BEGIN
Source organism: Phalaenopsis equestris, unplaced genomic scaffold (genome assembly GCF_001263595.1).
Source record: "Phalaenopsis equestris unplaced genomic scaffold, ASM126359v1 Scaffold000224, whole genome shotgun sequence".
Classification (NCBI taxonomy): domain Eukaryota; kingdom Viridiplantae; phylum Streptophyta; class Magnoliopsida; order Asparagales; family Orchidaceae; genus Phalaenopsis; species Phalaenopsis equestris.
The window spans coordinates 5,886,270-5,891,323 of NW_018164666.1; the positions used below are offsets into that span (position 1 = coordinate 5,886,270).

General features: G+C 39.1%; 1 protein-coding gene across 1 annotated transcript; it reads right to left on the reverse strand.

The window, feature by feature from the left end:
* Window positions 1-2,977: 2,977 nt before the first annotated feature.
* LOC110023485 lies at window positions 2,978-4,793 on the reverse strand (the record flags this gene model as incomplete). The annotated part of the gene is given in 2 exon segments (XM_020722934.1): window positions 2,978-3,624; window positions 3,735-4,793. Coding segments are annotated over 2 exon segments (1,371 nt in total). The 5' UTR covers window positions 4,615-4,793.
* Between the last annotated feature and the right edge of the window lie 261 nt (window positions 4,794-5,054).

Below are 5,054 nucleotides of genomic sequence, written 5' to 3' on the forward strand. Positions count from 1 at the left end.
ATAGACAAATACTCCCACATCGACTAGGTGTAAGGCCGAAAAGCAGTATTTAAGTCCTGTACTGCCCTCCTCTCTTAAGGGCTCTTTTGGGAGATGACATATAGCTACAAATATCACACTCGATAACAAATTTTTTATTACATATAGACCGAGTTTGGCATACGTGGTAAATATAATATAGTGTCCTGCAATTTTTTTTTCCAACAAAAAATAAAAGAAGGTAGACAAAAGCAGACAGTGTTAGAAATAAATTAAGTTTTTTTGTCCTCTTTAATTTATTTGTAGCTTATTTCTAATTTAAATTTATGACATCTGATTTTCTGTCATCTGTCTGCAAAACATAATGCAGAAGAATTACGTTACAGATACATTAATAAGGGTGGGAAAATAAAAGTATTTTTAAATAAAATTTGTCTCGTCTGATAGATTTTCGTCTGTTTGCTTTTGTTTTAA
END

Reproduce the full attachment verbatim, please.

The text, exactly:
Source organism: Phalaenopsis equestris, unplaced genomic scaffold (genome assembly GCF_001263595.1).
Source record: "Phalaenopsis equestris unplaced genomic scaffold, ASM126359v1 Scaffold000224, whole genome shotgun sequence".
Classification (NCBI taxonomy): domain Eukaryota; kingdom Viridiplantae; phylum Streptophyta; class Magnoliopsida; order Asparagales; family Orchidaceae; genus Phalaenopsis; species Phalaenopsis equestris.
The window spans coordinates 5,886,270-5,891,323 of NW_018164666.1; the positions used below are offsets into that span (position 1 = coordinate 5,886,270).

General features: G+C 39.1%; 1 protein-coding gene across 1 annotated transcript; it reads right to left on the reverse strand.

The window, feature by feature from the left end:
* Window positions 1-2,977: 2,977 nt before the first annotated feature.
* LOC110023485 lies at window positions 2,978-4,793 on the reverse strand (the record flags this gene model as incomplete). The annotated part of the gene is given in 2 exon segments (XM_020722934.1): window positions 2,978-3,624; window positions 3,735-4,793. Coding segments are annotated over 2 exon segments (1,371 nt in total). The 5' UTR covers window positions 4,615-4,793.
* Between the last annotated feature and the right edge of the window lie 261 nt (window positions 4,794-5,054).

Below are 5,054 nucleotides of genomic sequence, written 5' to 3' on the forward strand. Positions count from 1 at the left end.
ATAGACAAATACTCCCACATCGACTAGGTGTAAGGCCGAAAAGCAGTATTTAAGTCCTGTACTGCCCTCCTCTCTTAAGGGCTCTTTTGGGAGATGACATATAGCTACAAATATCACACTCGATAACAAATTTTTTATTACATATAGACCGAGTTTGGCATACGTGGTAAATATAATATAGTGTCCTGCAATTTTTTTTTCCAACAAAAAATAAAAGAAGGTAGACAAAAGCAGACAGTGTTAGAAATAAATTAAGTTTTTTTGTCCTCTTTAATTTATTTGTAGCTTATTTCTAATTTAAATTTATGACATCTGATTTTCTGTCATCTGTCTGCAAAACATAATGCAGAAGAATTACGTTACAGATACATTAATAAGGGTGGGAAAATAAAAGTATTTTTAAATAAAATTTGTCTCGTCTGATAGATTTTCGTCTGTTTGCTTTTGTTTTAA